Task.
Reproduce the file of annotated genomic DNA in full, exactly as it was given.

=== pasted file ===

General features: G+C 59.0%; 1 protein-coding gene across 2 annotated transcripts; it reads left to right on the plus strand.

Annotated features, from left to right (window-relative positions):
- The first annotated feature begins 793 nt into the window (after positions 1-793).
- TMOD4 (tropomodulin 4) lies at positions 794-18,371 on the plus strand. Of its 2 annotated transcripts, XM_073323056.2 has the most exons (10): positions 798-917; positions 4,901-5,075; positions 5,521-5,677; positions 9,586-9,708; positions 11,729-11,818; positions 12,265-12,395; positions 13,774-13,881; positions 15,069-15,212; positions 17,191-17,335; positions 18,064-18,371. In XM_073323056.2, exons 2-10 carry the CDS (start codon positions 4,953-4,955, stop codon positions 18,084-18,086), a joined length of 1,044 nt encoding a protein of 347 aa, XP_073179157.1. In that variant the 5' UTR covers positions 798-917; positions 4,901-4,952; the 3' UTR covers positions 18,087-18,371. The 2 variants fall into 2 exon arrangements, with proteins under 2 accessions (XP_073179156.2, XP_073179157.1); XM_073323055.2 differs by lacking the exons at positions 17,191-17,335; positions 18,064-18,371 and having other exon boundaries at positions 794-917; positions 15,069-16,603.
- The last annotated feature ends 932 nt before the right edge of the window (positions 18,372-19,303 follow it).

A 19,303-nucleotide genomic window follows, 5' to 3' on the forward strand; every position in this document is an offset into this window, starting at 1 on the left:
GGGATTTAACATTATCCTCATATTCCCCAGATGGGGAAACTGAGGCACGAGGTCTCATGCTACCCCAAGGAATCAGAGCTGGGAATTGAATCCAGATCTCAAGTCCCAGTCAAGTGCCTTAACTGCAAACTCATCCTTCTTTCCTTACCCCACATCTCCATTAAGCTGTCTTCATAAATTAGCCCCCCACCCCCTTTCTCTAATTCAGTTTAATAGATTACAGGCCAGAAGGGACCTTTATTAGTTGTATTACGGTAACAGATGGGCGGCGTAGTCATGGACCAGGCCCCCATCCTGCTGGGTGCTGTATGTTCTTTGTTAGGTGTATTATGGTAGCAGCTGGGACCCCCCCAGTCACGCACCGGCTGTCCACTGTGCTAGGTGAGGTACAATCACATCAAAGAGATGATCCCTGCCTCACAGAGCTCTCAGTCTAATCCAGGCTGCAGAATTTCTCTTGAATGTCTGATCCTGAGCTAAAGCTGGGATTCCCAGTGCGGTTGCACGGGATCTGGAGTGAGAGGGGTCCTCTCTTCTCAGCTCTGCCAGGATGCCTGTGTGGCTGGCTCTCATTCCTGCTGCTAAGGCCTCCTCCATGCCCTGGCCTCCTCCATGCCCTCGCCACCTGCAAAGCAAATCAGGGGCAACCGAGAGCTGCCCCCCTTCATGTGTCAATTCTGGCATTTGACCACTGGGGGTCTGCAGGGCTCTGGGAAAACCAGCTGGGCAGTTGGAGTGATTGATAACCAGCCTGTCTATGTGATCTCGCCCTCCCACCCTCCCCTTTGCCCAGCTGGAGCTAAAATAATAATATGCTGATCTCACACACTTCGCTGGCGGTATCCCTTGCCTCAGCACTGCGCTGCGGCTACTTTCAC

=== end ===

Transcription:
General features: G+C 59.0%; 1 protein-coding gene across 2 annotated transcripts; it reads left to right on the plus strand.

Annotated features, from left to right (window-relative positions):
- The first annotated feature begins 793 nt into the window (after positions 1-793).
- TMOD4 (tropomodulin 4) lies at positions 794-18,371 on the plus strand. Of its 2 annotated transcripts, XM_073323056.2 has the most exons (10): positions 798-917; positions 4,901-5,075; positions 5,521-5,677; positions 9,586-9,708; positions 11,729-11,818; positions 12,265-12,395; positions 13,774-13,881; positions 15,069-15,212; positions 17,191-17,335; positions 18,064-18,371. In XM_073323056.2, exons 2-10 carry the CDS (start codon positions 4,953-4,955, stop codon positions 18,084-18,086), a joined length of 1,044 nt encoding a protein of 347 aa, XP_073179157.1. In that variant the 5' UTR covers positions 798-917; positions 4,901-4,952; the 3' UTR covers positions 18,087-18,371. The 2 variants fall into 2 exon arrangements, with proteins under 2 accessions (XP_073179156.2, XP_073179157.1); XM_073323055.2 differs by lacking the exons at positions 17,191-17,335; positions 18,064-18,371 and having other exon boundaries at positions 794-917; positions 15,069-16,603.
- The last annotated feature ends 932 nt before the right edge of the window (positions 18,372-19,303 follow it).

A 19,303-nucleotide genomic window follows, 5' to 3' on the forward strand; every position in this document is an offset into this window, starting at 1 on the left:
GGGATTTAACATTATCCTCATATTCCCCAGATGGGGAAACTGAGGCACGAGGTCTCATGCTACCCCAAGGAATCAGAGCTGGGAATTGAATCCAGATCTCAAGTCCCAGTCAAGTGCCTTAACTGCAAACTCATCCTTCTTTCCTTACCCCACATCTCCATTAAGCTGTCTTCATAAATTAGCCCCCCACCCCCTTTCTCTAATTCAGTTTAATAGATTACAGGCCAGAAGGGACCTTTATTAGTTGTATTACGGTAACAGATGGGCGGCGTAGTCATGGACCAGGCCCCCATCCTGCTGGGTGCTGTATGTTCTTTGTTAGGTGTATTATGGTAGCAGCTGGGACCCCCCCAGTCACGCACCGGCTGTCCACTGTGCTAGGTGAGGTACAATCACATCAAAGAGATGATCCCTGCCTCACAGAGCTCTCAGTCTAATCCAGGCTGCAGAATTTCTCTTGAATGTCTGATCCTGAGCTAAAGCTGGGATTCCCAGTGCGGTTGCACGGGATCTGGAGTGAGAGGGGTCCTCTCTTCTCAGCTCTGCCAGGATGCCTGTGTGGCTGGCTCTCATTCCTGCTGCTAAGGCCTCCTCCATGCCCTGGCCTCCTCCATGCCCTCGCCACCTGCAAAGCAAATCAGGGGCAACCGAGAGCTGCCCCCCTTCATGTGTCAATTCTGGCATTTGACCACTGGGGGTCTGCAGGGCTCTGGGAAAACCAGCTGGGCAGTTGGAGTGATTGATAACCAGCCTGTCTATGTGATCTCGCCCTCCCACCCTCCCCTTTGCCCAGCTGGAGCTAAAATAATAATATGCTGATCTCACACACTTCGCTGGCGGTATCCCTTGCCTCAGCACTGCGCTGCGGCTACTTTCAC